Given the uptick in recent ERP failures, executives are looking for ways to mitigate risk and hold their ERP vendors accountable for the success of their implementations. Organizations are well aware of the challenges and pitfalls of implementation cost overruns, lack of vendor accountability, and troubled implementations, so they are looking for ways to leverage the potential business benefits of their ERP systems without the risk. One mechanism commonly employed is the concept of fixed-cost or fixed-bid contracts as part of the purchase of ERP software.
On paper, it’s a brilliant idea: 100-percent cost predictability and shifting the risk from your own organization to your chosen ERP vendor or system integrator. Hold the vendor’s feet to the fire, guarantee a successful on-time and on-budget implementation, put the responsibility for the success of the project on the people that know the software best and can best influence the outcome, right? It may sound good in theory, but they are more often than not a bad idea in theory.
Here’s a dirty little secret in the ERP industry: fixed-bid contracts have some potentially disastrous consequences that are even more destructive than the problems they were intended to address. In our extensive experience with ERP implementations and serving as expert witnesses for some of the world’s highest profile ERP lawsuits, we found that fixed-bid contracts are often the root cause of enterprise software implementation challenges and failures. It’s not to suggest that they are never a good idea, but it’s never a good idea to enter into a fixed-cost contract without fully understanding the costs and risks.
Here are three consequences of engaging in a fixed-bid contract with your ERP vendor or system integrator:
1. Incentives are misaligned between the ERP vendor and the implementing company. In fixed-bid arrangements, you know exactly what you’re going to pay your system integrator or implementation partner. However, you’re not always getting from the vendor what you need to make the project successful. In fixed-bid engagements, the vendor is financially incentivized to provide a bare-bones implementation scope and provide cheaper and less experienced resources, which may optimize the vendor’s profitability, but is clearly not in the best interest of an inexperienced company about to engage in a risky initiative. Such a relationship with such out-of-sync incentives is not conducive to a successful long-term partnership , as we’ve seen in many of the ERP implementations and ERP failures that we have been asked to consult on.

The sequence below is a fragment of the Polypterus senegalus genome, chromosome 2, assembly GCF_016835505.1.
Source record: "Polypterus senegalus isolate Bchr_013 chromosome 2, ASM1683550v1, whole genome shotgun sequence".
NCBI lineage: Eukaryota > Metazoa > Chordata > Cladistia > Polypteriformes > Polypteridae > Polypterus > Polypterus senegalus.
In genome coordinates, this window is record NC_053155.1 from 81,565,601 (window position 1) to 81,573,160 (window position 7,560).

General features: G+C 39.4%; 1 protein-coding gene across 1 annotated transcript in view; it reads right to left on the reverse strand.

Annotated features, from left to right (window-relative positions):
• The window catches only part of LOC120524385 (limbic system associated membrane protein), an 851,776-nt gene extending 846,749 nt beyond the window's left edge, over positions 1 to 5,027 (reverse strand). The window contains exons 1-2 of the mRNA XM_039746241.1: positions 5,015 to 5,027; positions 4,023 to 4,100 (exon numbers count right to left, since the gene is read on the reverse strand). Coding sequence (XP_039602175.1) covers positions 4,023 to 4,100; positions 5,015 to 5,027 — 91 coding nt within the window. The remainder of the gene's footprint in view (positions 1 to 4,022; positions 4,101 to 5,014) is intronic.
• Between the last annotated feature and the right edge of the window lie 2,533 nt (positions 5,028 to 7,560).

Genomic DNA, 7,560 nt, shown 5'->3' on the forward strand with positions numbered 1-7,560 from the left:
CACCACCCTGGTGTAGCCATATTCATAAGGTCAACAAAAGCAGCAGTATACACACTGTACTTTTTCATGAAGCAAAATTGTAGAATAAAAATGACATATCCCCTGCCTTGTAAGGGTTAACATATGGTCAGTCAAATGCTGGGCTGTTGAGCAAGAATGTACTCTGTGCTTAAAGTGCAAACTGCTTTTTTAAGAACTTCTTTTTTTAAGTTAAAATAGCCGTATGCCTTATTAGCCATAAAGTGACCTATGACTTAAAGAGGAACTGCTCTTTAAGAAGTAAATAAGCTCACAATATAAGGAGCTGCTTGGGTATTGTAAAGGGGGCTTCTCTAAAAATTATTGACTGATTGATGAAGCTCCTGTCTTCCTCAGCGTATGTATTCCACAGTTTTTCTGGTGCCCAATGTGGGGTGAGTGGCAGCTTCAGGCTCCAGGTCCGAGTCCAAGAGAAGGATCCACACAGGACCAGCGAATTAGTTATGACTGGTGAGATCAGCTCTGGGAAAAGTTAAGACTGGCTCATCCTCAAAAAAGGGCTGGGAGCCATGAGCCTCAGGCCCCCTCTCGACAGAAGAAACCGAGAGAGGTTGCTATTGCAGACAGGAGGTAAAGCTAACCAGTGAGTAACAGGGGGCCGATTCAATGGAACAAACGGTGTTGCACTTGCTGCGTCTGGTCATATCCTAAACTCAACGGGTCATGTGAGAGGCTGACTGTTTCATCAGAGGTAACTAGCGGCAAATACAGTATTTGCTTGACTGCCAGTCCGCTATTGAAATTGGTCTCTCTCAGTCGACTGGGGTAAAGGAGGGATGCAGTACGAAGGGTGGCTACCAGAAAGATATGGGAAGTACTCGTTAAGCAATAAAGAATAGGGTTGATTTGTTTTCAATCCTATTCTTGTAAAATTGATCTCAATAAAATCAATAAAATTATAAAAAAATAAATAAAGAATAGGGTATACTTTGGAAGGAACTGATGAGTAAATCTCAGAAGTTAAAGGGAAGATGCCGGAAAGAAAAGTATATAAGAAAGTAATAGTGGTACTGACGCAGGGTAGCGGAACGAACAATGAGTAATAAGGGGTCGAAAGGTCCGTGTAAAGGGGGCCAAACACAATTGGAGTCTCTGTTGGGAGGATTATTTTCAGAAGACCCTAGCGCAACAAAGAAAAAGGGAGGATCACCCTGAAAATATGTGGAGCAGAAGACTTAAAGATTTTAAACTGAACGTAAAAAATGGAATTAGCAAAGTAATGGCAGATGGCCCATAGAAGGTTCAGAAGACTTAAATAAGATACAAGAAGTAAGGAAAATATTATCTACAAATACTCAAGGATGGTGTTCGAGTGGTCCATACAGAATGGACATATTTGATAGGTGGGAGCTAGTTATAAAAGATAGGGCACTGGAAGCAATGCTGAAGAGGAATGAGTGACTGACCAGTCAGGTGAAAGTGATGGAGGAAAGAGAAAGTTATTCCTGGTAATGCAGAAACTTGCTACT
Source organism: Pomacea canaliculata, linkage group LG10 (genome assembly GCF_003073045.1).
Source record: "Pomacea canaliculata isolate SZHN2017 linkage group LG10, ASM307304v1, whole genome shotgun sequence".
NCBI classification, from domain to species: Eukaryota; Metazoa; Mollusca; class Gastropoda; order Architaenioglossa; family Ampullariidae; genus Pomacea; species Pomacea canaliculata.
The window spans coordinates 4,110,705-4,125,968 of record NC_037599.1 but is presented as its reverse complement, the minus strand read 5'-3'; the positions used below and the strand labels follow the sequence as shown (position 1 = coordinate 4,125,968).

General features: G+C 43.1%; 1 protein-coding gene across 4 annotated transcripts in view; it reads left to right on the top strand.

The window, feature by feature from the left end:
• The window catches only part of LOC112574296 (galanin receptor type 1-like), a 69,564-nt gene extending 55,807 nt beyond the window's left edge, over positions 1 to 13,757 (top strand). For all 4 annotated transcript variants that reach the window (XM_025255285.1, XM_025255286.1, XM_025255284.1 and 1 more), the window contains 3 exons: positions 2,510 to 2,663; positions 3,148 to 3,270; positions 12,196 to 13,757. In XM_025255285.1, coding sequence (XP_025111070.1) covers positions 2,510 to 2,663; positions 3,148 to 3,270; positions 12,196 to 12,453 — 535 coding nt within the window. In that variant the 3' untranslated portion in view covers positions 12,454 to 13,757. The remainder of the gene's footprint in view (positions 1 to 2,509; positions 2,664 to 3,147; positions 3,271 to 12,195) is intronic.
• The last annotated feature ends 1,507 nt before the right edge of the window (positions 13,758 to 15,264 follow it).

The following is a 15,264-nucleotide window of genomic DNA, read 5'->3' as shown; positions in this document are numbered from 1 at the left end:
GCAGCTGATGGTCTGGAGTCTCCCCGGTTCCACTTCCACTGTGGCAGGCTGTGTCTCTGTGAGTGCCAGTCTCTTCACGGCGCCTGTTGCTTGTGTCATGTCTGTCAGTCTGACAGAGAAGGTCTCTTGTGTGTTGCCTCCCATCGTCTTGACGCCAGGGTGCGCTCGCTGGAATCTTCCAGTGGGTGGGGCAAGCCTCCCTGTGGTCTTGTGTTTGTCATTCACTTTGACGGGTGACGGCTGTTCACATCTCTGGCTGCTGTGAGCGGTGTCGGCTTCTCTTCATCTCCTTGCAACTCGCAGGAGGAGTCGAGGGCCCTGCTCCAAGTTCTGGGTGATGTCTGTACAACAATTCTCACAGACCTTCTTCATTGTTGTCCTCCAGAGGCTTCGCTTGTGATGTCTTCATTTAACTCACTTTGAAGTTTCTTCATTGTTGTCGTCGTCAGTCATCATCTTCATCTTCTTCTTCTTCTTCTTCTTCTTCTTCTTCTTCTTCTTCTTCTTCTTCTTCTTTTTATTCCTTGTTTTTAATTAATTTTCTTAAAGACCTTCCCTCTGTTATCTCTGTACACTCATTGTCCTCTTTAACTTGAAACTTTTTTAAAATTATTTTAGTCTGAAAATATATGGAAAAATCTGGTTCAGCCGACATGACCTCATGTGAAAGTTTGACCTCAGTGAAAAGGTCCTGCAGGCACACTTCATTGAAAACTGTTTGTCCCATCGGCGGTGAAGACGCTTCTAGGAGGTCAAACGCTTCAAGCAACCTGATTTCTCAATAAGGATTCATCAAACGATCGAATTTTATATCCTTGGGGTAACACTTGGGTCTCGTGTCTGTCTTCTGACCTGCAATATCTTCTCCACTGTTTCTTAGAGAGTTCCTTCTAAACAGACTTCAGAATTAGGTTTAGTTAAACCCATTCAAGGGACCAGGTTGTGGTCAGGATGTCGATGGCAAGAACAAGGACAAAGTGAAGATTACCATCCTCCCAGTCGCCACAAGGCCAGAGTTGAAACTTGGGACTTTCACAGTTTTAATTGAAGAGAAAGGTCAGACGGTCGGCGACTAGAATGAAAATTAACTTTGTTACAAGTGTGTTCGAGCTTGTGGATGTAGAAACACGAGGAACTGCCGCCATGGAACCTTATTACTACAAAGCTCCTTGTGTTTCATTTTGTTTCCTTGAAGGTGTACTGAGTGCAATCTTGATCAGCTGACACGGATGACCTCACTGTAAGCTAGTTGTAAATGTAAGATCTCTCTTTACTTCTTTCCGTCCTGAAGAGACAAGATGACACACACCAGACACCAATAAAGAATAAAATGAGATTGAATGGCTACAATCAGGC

2. Abdication of responsibility for the success of the ERP implementation. Executives typically don’t understand the complexity and magnitude of a successful ERP implementation, which is why they lean on their selected ERP vendors to help guide them. However, it’s not the implementation partner or even the software itself that is going to make or break the project – it’s the implementing organization itself. Only internal executives and management team members are going to provide the direction, resources, operational decisions, and oversight required to make any ERP implementation successful. However, fixed-bid contracts are more often than not used as a way to abdicate responsibility and expect that the vendor and their software will unilaterally make the project successful. It’s ultimately the way that the non-technical aspects are managed that will determine the success or failure of the project, such as business process design, organizational design, training, employee communications, and project management and oversight. No vendor is going to magically make these issues go away without strong leadership and ownership from the client’s executive team.